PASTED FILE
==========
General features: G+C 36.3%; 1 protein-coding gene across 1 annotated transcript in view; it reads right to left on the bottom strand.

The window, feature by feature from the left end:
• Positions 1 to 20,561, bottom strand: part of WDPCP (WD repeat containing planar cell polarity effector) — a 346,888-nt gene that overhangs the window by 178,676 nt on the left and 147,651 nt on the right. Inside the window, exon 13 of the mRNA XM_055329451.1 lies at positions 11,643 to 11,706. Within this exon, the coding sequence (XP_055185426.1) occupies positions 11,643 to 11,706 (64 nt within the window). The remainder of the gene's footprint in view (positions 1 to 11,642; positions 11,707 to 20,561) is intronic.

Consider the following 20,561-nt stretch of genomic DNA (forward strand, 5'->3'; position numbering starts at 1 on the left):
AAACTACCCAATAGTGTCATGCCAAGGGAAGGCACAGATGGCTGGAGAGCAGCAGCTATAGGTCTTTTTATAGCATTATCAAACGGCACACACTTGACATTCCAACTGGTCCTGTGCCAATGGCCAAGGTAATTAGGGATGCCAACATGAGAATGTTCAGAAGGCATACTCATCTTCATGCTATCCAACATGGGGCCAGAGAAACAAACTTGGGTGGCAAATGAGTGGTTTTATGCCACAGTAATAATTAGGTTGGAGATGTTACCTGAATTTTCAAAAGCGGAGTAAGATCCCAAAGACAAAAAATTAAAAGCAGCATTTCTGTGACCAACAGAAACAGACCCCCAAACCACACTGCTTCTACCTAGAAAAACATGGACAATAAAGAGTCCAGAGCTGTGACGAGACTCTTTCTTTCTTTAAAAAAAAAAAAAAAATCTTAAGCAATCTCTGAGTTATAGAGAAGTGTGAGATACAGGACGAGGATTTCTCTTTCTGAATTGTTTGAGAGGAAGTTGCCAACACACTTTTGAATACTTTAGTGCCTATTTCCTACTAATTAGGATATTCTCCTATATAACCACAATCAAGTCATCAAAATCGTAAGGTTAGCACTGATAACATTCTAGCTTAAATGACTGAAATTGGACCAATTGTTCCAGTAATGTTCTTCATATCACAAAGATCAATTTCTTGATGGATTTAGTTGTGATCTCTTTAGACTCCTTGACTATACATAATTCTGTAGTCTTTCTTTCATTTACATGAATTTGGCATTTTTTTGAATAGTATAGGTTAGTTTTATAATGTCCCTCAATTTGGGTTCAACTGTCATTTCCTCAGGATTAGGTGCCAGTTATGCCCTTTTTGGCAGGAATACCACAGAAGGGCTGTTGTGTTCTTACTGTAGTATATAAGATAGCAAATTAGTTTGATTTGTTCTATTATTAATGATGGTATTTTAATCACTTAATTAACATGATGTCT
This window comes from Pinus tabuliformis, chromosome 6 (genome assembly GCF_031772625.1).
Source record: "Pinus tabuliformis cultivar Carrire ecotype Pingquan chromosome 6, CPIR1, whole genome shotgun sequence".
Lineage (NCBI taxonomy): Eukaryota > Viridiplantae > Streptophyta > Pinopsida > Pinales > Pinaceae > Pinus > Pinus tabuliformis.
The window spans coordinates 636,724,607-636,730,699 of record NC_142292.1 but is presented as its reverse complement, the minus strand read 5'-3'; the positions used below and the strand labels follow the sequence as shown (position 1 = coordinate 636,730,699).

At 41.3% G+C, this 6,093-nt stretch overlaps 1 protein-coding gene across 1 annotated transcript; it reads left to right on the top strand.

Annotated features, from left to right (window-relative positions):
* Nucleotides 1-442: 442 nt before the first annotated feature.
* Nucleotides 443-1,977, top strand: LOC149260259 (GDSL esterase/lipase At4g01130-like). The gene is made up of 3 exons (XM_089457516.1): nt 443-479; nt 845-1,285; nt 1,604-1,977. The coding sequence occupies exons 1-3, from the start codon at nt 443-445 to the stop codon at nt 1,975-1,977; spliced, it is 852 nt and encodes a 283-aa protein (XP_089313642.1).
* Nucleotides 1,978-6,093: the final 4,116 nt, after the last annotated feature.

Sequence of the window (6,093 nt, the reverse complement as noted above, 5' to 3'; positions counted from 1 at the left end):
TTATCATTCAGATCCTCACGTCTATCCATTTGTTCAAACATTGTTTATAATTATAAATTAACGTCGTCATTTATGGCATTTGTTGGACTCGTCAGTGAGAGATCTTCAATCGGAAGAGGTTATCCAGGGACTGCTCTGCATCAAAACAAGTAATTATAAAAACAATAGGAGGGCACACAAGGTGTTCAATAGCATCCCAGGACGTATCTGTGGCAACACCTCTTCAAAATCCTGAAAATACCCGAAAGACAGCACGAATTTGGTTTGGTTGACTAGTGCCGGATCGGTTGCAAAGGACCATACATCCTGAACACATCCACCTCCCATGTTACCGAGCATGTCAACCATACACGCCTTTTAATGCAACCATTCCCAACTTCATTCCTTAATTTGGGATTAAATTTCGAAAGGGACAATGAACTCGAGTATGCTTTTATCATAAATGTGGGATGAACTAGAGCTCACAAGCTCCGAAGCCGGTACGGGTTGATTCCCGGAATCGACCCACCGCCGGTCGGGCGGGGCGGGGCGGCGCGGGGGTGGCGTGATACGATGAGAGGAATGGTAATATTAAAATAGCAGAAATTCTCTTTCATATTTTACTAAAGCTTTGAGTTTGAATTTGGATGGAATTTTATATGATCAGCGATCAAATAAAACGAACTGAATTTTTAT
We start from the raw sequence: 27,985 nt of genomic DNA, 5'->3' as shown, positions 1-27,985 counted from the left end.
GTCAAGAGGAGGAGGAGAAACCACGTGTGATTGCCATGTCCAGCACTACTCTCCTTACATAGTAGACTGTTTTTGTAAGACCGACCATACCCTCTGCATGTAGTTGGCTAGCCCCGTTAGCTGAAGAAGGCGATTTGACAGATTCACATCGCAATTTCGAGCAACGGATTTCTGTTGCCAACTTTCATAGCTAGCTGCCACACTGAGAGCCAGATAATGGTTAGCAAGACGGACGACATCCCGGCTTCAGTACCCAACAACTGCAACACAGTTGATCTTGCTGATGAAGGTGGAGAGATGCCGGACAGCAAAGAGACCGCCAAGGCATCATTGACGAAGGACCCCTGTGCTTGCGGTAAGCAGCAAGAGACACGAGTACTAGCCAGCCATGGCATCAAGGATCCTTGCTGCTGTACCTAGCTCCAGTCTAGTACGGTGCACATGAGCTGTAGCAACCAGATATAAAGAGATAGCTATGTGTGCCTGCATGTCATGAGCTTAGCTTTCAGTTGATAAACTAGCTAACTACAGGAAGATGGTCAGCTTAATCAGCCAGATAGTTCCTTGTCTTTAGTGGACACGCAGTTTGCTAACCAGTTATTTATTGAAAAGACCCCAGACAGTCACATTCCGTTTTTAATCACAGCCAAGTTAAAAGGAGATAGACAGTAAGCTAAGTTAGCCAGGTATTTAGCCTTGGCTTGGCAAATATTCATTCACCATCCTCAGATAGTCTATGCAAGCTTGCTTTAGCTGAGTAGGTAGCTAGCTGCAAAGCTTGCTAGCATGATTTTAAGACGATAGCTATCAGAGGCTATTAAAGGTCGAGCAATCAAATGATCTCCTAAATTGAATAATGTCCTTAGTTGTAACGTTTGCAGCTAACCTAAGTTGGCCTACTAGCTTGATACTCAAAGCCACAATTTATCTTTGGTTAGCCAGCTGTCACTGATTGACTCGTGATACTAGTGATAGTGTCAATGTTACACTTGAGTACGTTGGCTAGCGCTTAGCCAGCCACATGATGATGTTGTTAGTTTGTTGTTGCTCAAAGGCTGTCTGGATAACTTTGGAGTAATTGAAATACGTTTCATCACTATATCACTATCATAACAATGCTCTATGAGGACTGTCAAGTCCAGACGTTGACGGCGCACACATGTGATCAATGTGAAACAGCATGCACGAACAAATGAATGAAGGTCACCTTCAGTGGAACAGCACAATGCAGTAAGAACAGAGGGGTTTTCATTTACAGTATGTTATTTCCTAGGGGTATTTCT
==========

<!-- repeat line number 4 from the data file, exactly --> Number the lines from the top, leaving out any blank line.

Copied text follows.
Consider the following 20,561-nt stretch of genomic DNA (forward strand, 5'->3'; position numbering starts at 1 on the left):